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Dealing With Diabetes

Dealing with diabetic patients?

If so, this course can't be beat. It's the dental clinician's answer book to such questions as:

  • What seven complications of diabetes can be revealed by a patient's history?
  • What three oral signs are associated with hyperglycemia?
  • What signs warn of a diabetic emergency?
  • What are the appropriate treatments for oral complications of diabetes?

Let's face it, an aging and increasingly overweight population means an increase in the number of diabetic patients walking through your door. A good understanding of this disease is mandatory to providing appropriate treatment. Our concise text, with its information-packed tables and charts, gives you this vital orientation. In fact, many of the charts are so useful, you'll want to post copies on your office bulletin board for quick reference.

Let's face it, an aging and increasingly overweight population means an increase in the number of diabetic patients walking through your door. A good understanding of this disease is mandatory to providing appropriate treatment. Our concise text, with its information-packed tables and charts, gives you this vital orientation. In fact, many of the charts are so useful, you'll want to post copies on your office bulletin board for quick reference.

"Had a near emergency recently. This booklet (Dealing With Diabetes) will be used as a chairside reference."

Annamarie Maskulinski, RDH
West Seneca, NY

Dealing With Diabetes

How to know what to order? This course comes as a booklet with the course and test all in one so you are only paying to take the test.  If you would like to receive an electronic copy of the booklet/test then choose our PDF email option! Would you rather receive a hard copy in the mail? Then choose the book/test option. Email courses will take their test online while those that choose the hard copy can either mail their test back in the envelop we provide for grading OR take your test right online for immediate grading.

Dealing With Diabetes

Dealing With Diabetes
(book and test) Traditional Hardcopy

3 Hours     $30.00

Dealing With Diabetes
(PDF and test (Email) Online Only

3 Hours     $30.00

Last reviewed: January 1, 2017
Expires: January 1, 2020

Dealing With Diabetes

About the Authors

Neil F. Goodman, MD, has a private endocrinology practice in Miami, Florida. He is also a Professor of Medicine (Reproductive Endocrinology) on the Voluntary Faculty, University of Miami School of Medicine, Miami, Florida. He is Board-certified in internal medicine, with a subspecialty in endocrinology and metabolism.

Dr. Goodman earned his MD at the Columbia College of Physicians and Surgeons in New York, New York. He is Chairman of the Reproductive Endocrinology Committee of the American Association of Clinical Endocrinologists. He has lectured extensively on reproductive endocrinology, polycystic ovary syndrome, fertility management, and menopausal hormone therapy. His publications include guidelines on menopause and on the diagnosis and treatment of hyperandrogenic disorders.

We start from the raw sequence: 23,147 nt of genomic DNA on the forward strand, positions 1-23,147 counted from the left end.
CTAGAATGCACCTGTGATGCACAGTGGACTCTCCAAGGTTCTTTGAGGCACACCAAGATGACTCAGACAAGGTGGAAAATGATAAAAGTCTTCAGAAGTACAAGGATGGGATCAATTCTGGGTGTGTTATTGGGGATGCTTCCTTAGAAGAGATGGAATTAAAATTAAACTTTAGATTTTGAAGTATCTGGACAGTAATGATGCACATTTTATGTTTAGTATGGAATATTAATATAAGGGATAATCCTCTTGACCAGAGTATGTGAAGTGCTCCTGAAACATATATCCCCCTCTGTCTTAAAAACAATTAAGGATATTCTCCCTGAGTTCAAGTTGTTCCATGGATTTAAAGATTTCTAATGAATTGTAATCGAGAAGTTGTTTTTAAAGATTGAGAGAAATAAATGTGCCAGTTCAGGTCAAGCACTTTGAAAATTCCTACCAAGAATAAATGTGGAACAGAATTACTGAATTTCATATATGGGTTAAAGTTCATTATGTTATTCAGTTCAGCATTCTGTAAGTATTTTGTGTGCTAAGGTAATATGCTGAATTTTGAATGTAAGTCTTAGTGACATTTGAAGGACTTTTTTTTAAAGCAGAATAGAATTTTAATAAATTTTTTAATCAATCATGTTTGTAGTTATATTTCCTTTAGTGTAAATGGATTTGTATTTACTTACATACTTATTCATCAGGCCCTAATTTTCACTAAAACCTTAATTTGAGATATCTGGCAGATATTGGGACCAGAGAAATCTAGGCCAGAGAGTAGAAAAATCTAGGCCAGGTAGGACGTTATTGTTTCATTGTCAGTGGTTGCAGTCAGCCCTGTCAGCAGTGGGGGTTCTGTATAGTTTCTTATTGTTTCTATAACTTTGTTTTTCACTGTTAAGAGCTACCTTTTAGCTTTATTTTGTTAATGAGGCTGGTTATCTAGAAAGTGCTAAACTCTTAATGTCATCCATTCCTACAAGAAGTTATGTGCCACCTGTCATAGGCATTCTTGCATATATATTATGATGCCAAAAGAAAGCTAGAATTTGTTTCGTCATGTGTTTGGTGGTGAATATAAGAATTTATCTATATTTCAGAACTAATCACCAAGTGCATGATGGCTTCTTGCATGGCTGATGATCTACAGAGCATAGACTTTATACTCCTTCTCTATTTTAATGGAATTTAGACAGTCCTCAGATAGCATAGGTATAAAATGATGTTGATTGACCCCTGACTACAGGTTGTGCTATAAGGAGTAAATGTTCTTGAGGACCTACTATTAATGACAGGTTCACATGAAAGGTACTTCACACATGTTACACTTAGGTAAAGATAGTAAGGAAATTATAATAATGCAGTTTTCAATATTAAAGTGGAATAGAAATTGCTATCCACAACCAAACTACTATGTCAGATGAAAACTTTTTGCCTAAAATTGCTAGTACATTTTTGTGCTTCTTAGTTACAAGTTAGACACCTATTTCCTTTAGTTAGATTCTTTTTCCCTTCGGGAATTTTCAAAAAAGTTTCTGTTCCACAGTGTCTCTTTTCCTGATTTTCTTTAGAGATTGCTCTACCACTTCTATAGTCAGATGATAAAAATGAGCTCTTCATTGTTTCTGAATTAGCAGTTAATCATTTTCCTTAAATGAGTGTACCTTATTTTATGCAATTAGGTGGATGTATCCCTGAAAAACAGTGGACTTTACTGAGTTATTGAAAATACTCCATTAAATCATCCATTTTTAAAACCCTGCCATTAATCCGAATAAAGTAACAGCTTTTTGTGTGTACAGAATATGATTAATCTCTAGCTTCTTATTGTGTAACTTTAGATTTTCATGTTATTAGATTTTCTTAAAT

Wendy S. Hupp, DMD, is an Assistant Professor and the Director of Oral Medicine, Department of Diagnostic Sciences, College of Dental Medicine, Nova Southeastern University, Fort Lauderdale, Florida. Dr. Hupp is a Diplomate of the American Board of Oral Medicine.

Dr. Hupp earned her DMD at the University of Pennsylvania School of Medicine. Her numerous presentations on clinical oral diagnosis, medicine, and pathology include those on oral cancer and tobacco cessation, aphthous ulcers, dental pharmacology, viral hepatitis, human immunodeficiency virus, seizure disorders, and women's health.

Dealing With Diabetes

Course Objectives

When you complete this course, you will take a written or online test that measures your ability to identify:

  1. Clinical classes of diabetes mellitus.
  2. Causes of and risk factors for diabetes.
  3. Physiologic complications of diabetes and their treatment.
  4. Methods of testing and diagnostic criteria for diabetes and prediabetes.
  5. Which patients should be screened for undiagnosed diabetes.
  6. Methods of managing and controlling blood glucose levels and emergencies.
  7. Precautions that dental professionals should take when treating diabetics.
  8. Oral complications of diabetes mellitus.

Dealing With Diabetes

Table of Contents

When you complete this course, you will take a written or online test that measures your ability to identify:

  • Chapter 1 Introduction
    What Is Diabetes?
    Epidemiology
    Myths About Diabetes
    Hope for the Future
    What You Can Do
  • Chapter 2 Pathophysiology of Diabetes
    Etiology and Risk Factors
    Physiologic Changes
    Cardiovascular Disease
    Diabetic Nephropathy
    Neuropathies
    Diabetic Retinopathy
    Oral Cavity Disease
    Biochemical Imbalances
    Complications of Pregnancy
  • Chapter 3 Diagnosis and Screening
    Initial Signs and Symptoms
    Laboratory Evaluations
    Patients Who Should Be Tested
    Prevention of Type 2 Diabetes
  • Chapter 4 Medical Management
    Basic Treatment Guidelines
    Blood Glucose Monitoring
    Blood Glucose Control